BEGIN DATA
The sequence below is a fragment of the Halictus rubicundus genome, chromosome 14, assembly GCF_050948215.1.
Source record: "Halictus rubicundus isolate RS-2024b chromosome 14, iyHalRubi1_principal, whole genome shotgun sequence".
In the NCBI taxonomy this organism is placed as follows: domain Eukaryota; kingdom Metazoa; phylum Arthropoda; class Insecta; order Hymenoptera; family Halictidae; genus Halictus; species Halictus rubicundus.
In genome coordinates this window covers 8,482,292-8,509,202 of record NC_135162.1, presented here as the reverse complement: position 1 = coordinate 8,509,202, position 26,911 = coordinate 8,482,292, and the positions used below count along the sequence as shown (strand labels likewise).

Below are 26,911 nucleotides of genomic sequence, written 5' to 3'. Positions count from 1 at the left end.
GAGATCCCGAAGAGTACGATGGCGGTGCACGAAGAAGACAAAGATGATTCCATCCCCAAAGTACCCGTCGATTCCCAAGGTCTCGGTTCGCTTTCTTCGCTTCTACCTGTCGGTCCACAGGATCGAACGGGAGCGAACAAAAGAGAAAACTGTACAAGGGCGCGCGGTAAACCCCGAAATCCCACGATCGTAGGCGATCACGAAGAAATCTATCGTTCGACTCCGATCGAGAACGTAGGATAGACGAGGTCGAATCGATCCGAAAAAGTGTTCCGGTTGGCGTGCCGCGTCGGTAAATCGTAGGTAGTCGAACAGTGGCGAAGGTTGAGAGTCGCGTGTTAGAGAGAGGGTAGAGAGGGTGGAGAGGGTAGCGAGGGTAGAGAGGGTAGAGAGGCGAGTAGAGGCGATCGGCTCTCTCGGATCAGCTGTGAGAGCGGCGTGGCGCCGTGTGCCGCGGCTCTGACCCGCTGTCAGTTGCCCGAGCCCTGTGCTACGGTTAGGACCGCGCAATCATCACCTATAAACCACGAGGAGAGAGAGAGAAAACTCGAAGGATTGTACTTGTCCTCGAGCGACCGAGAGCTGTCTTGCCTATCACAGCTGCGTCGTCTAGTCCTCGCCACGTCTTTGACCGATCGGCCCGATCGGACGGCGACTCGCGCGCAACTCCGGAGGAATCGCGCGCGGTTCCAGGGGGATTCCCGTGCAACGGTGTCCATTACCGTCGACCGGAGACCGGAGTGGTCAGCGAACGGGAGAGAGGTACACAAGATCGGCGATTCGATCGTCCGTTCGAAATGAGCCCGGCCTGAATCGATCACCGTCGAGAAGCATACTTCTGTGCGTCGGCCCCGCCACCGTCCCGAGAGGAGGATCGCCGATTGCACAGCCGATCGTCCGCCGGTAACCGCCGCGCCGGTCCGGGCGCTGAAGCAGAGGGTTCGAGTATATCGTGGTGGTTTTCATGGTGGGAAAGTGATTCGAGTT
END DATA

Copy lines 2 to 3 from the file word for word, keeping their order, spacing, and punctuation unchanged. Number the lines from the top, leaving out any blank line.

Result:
Source record: "Halictus rubicundus isolate RS-2024b chromosome 14, iyHalRubi1_principal, whole genome shotgun sequence".
In the NCBI taxonomy this organism is placed as follows: domain Eukaryota; kingdom Metazoa; phylum Arthropoda; class Insecta; order Hymenoptera; family Halictidae; genus Halictus; species Halictus rubicundus.